CHARLOTTE, N.C. (WBTV) - Just how much money the City of Charlotte owes from three of its most significant capital project funds is a total mystery. City council members asked months ago for a list of capital projects the city is pledged to but City Manager Marcus Jones has not provided that information as important financial decisions loom over the city.
The lack of transparency overshadows a big city council decision: whether to fund more than $100 million in renovations to equip Bank of America Stadium for a soccer team in the case Charlotte is awarded an Major League Soccer franchise.
Two of the funds in question are the Convention Center Tax Fund and the Convention Center Debt Service Fund. The Charlotte Regional Visitors Authority helps to generate the revenue that is made up of the three percent occupancy and food and beverage tax.
According to city financial records analyzed by WBTV, the Convention Center Tax Fund has not had any meaningful increase in the fund balance since FY 2016. Excluding revenues from the two tax sources the fund draws on, the fund balance is just $2.4 million.
During the city council meeting on September 23rd several council members asked Charlotte City Manager Marcus Jones to produce a schedule of capital projects that are, or plan to be, funded by the tax fund. Those records have not been provided to council members or to WBTV.
“We do not have…the schedule of the capital projects and the dates. So we should have that,” Councilman Ed Driggs said during the September 23rd meeting.
“We see this time and time again with city projects that they go away and we didn’t know that they went away,” Mayor Pro-Tem Julie Eiselt said during the meeting.
“We just really need overall a ten-year schedule of how that money was going to be used.”
The request for those fund schedules was brought up during a vote on increasing funding for the $114 million convention center renovation. WBTV later learned that same night that city council was first approached in closed session about funding more then $100 million in renovations to Bank of America Stadium to help the city’s bid for an MLS team. No decision has been made yet by council to approve that funding.
City Manager Marcus Jones promised city council that he would provide them with the Convention Center Tax Fund schedule they requested.
“We’ll give you this week what’s planned for that fund related to the convention center,” Jones said.
Later in the meeting Charlotte Chief Financial Officer Kelly Flannery told council that the city is projecting to have a Convention Center Tax Fund balance of $75 million. But that did not account for future appropriations nor did it detail other projects on the horizon for the city.
“The number you are asking about is capacity. We need to figure out what the project list is before we can determine the capacity,” Flannery said.
Two and half months later that list has still not been provided according to council members WBTV spoke to.
WBTV emailed the city public relations team asking why the projects schedule has not been provided, even though it was promised by the city manager.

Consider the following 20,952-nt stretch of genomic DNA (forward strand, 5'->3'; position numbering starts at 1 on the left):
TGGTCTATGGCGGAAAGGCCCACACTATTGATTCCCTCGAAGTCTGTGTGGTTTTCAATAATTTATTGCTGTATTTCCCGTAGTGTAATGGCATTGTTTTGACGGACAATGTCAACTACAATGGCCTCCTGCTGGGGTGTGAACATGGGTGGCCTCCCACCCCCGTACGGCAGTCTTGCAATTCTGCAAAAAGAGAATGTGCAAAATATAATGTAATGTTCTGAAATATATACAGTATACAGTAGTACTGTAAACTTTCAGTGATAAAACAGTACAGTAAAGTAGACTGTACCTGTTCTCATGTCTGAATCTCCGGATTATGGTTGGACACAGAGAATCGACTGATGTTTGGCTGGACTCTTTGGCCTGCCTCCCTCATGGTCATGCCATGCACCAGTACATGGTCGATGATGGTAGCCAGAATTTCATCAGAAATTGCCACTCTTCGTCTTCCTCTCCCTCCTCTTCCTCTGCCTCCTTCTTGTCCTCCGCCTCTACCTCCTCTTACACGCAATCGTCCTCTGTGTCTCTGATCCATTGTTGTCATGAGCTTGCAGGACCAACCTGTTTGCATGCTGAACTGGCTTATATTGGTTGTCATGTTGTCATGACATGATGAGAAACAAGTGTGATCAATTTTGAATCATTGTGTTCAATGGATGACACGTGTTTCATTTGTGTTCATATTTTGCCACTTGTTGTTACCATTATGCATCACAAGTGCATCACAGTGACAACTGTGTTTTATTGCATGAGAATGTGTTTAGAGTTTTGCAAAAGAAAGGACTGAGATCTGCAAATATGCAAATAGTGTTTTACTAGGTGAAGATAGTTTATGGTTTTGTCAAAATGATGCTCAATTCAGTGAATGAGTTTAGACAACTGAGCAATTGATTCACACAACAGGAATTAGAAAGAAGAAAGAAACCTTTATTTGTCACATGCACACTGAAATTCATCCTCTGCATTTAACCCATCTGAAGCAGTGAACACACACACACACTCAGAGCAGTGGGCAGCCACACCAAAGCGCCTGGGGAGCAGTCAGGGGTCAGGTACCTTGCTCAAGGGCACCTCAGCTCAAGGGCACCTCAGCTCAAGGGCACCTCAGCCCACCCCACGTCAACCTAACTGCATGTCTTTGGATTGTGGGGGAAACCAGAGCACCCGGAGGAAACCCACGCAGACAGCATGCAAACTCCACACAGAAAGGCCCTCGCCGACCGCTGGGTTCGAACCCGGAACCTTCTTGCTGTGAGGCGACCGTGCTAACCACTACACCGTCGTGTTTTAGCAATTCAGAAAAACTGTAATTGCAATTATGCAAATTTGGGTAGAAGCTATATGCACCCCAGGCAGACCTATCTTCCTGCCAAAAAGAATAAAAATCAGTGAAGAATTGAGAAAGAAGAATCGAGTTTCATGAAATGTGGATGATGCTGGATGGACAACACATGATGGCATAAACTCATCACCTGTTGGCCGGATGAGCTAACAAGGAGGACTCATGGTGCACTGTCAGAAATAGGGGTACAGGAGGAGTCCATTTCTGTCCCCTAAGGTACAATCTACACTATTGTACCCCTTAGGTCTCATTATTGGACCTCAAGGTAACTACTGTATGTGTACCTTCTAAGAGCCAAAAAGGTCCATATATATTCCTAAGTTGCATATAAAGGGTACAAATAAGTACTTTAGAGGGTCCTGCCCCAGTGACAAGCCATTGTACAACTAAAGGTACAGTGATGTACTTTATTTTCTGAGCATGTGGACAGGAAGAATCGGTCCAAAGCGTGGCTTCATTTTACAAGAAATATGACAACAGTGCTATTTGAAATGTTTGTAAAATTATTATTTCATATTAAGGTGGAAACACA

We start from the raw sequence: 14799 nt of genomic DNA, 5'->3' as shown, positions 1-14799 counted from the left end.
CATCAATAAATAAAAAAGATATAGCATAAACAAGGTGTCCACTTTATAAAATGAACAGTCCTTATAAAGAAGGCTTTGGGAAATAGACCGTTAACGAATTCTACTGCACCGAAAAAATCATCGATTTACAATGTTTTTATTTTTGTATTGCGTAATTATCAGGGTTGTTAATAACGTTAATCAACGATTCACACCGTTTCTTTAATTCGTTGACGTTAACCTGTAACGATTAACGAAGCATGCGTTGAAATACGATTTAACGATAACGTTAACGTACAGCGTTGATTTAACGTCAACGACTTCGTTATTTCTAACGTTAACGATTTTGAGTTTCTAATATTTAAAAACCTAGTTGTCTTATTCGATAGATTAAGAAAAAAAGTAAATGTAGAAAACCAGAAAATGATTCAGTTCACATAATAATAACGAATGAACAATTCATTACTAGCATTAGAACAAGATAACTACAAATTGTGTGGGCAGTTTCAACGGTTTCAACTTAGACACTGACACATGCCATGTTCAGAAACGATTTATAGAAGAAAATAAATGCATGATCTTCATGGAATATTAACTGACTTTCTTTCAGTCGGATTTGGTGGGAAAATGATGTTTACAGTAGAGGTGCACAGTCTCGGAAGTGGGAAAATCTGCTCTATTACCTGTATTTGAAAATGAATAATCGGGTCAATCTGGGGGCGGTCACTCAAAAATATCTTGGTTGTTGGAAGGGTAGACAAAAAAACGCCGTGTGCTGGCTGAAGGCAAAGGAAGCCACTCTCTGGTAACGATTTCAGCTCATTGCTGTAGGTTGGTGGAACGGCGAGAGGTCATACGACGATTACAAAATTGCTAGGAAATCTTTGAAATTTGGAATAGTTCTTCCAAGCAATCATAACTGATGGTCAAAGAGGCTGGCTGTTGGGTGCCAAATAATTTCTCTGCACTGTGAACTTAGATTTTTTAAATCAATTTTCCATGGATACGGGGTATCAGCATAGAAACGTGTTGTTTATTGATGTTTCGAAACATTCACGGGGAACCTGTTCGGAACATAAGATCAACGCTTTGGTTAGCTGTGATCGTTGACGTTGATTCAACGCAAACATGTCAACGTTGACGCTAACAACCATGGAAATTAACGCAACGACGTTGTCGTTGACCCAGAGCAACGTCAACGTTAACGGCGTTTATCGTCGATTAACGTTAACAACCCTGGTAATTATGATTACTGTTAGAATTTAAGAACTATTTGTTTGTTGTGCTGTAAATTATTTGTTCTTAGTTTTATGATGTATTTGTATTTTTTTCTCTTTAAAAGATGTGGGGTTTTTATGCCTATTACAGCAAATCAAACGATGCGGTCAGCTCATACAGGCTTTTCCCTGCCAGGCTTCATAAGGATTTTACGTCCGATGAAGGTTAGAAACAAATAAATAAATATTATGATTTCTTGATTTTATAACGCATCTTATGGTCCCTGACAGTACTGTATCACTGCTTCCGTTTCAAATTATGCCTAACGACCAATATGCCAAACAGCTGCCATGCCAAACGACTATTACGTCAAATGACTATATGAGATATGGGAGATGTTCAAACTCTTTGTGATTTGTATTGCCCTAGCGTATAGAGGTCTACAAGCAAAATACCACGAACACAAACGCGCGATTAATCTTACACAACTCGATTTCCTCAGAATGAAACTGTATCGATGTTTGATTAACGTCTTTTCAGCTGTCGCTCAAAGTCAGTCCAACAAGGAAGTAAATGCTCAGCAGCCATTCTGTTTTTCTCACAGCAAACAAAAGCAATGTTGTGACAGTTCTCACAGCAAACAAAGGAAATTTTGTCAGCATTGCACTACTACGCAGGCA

A city spokesperson confirmed that no document had been provided to city council and referred only to Flannery’s statements in council chambers about information given to council. Another city spokesperson told WBTV that some council members have had conversations with city staffers about the fund but council sources confirm to WBTV that no schedule has been provided.
The spokesperson also provided a link to the city’s 2018 Comprehensive Annual Financial Report to show the most recent balance for the Convention Center Tax Fund. That document did not list any specific expenditures but listed the fund balance at the time at $73.7 million.
More recent budgets though raise more questions about where the money is going.
According to the City of Charlotte’s FY 2020 adopted budget both the Convention Center Tax Fund and Convention Center Debt Service Fund have broken exactly even year after year since FY 2016. According to other city financial reports the tax fund has not seen any sizeable increase since FY 2016 when the balance was $74.4 million.
A spokesperson for the CRVA sent WBTV three documents outlining what debt service was paid by the fund in FY 2016. At that time a combined $21.3 million was spent on debt service for the convention center and Bank of American Stadium. According to the most recent adopted budget debt expenses now top $38.2 million although there is no indication of what those payments are going toward.
The CRVA documents from 2017 also list that the total debt capacity for the hospitality tax revenue sources at roughly $589 million. It also lists several, at the time, future projects which are now outdated.
The Debt Service Fund is used to pay off debt related to the Convention Center Tax Fund. The FY 2020 adopted budget does not provide any specifics about which projects those expenditures are going to pay off. Since FY 2017 more than $129 million has been used to pay off debt and related interest and charges for projects that are not listed in that portion of the budget.
The Tourism Operating Fund and the Hall of Fame Tax Fund are also breaking even according to the most recent budget. The Tourism Fund, used to pay for convention and visitor promotion, coliseums and auditoriums, and the Hall of Fame Fund, used to pay for the NASCAR Hall of Fame, have been spending the entirety of their revenues every year since FY 2017.